A: In truth, we’ve been happily overwhelmed by the response. We’re just a few days away from kick-off, and we already have more than 600 participants registered from across Europe, Israel, and the United States, more than 80 speakers, six guided city tours, 18 organizations that are generously serving as co-sponsors, 22 workshops on a diverse and necessary group of topics, and 12 virtual “booths” from organizations showcasing their important work.
And most importantly, we have the most important thing, the key ingredient in our decades of pan-European work: participants ready to meet each other, exchange ideas, and celebrate Jewish life in Europe.
Q: What else has the JDC-Europe team done to partner with European Jewish communities during the pandemic?
A: Since the beginning of the pandemic, I’ve been struck by how quickly and strategically JDC in Europe had reacted. First, we assessed the situation and then we began consulting with communities, helping to guide their response to this new challenge. I’m particularly proud of our decision to launch, in partnership with several foundations, a major humanitarian relief fund to provide financial assistance to poor Jewish families across Europe who never previously relief on community support but were laid low by this unprecedented crisis.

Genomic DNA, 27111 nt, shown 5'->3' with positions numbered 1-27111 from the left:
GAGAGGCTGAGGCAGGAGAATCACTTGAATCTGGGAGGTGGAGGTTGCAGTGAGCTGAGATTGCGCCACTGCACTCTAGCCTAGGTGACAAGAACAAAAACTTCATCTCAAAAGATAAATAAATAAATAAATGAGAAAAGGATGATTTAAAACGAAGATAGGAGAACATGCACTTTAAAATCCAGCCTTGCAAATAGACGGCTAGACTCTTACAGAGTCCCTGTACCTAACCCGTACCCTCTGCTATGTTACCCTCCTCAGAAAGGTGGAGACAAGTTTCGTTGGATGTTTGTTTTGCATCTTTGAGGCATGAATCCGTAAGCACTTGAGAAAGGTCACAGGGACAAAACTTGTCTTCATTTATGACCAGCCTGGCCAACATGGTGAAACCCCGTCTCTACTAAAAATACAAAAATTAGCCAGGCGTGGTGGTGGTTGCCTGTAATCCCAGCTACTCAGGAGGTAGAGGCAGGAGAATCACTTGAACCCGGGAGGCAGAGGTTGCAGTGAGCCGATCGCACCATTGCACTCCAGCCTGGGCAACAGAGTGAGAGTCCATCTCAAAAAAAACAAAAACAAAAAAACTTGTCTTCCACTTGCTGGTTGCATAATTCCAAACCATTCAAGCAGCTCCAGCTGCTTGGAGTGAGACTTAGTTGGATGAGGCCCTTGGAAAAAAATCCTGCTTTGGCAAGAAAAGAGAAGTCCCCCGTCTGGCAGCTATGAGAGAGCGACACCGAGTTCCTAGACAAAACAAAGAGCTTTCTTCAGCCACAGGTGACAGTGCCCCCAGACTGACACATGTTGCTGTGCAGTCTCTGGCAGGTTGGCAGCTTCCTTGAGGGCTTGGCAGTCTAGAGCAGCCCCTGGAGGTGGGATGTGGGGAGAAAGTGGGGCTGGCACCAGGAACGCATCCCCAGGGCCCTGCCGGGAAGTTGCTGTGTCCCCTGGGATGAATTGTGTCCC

Furthermore, we’ve developed a support network of colleagues that enriches its members at all times but especially in moments like this. In partnership with ECJC, we also launched a biweekly online space for Jewish community social welfare directors across the continent to come together and discuss how they were reacting to COVID-19. We offered trainings on how to deliver care online, how to support staff and colleagues, and of course, a deep dive into what Jewish leadership could and should look like during these turbulent times.
Q: How did you get involved with this community-building work?
I’ve worked to build Jewish community for decades, and over time, all of my experiences have reinforced my belief that learning exists in the plural. It’s something we do in partnership with each other.